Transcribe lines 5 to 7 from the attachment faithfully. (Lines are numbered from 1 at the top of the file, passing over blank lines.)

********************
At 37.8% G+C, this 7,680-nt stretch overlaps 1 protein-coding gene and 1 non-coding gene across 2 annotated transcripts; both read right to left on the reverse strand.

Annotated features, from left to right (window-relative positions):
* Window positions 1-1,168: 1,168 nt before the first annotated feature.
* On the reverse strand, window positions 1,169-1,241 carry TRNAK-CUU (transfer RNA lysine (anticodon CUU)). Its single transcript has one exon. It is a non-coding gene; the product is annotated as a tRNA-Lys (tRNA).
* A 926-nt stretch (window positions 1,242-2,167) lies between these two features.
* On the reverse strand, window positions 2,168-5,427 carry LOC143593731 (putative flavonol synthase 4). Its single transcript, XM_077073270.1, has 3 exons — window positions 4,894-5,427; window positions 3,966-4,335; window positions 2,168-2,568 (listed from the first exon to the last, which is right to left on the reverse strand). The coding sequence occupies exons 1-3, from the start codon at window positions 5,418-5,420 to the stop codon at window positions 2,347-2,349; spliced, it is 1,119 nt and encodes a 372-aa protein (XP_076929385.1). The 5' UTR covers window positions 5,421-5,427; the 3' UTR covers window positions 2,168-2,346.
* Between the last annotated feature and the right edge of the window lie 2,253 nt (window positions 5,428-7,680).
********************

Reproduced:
* A 926-nt stretch (window positions 1,242-2,167) lies between these two features.
* On the reverse strand, window positions 2,168-5,427 carry LOC143593731 (putative flavonol synthase 4). Its single transcript, XM_077073270.1, has 3 exons — window positions 4,894-5,427; window positions 3,966-4,335; window positions 2,168-2,568 (listed from the first exon to the last, which is right to left on the reverse strand). The coding sequence occupies exons 1-3, from the start codon at window positions 5,418-5,420 to the stop codon at window positions 2,347-2,349; spliced, it is 1,119 nt and encodes a 372-aa protein (XP_076929385.1). The 5' UTR covers window positions 5,421-5,427; the 3' UTR covers window positions 2,168-2,346.
* Between the last annotated feature and the right edge of the window lie 2,253 nt (window positions 5,428-7,680).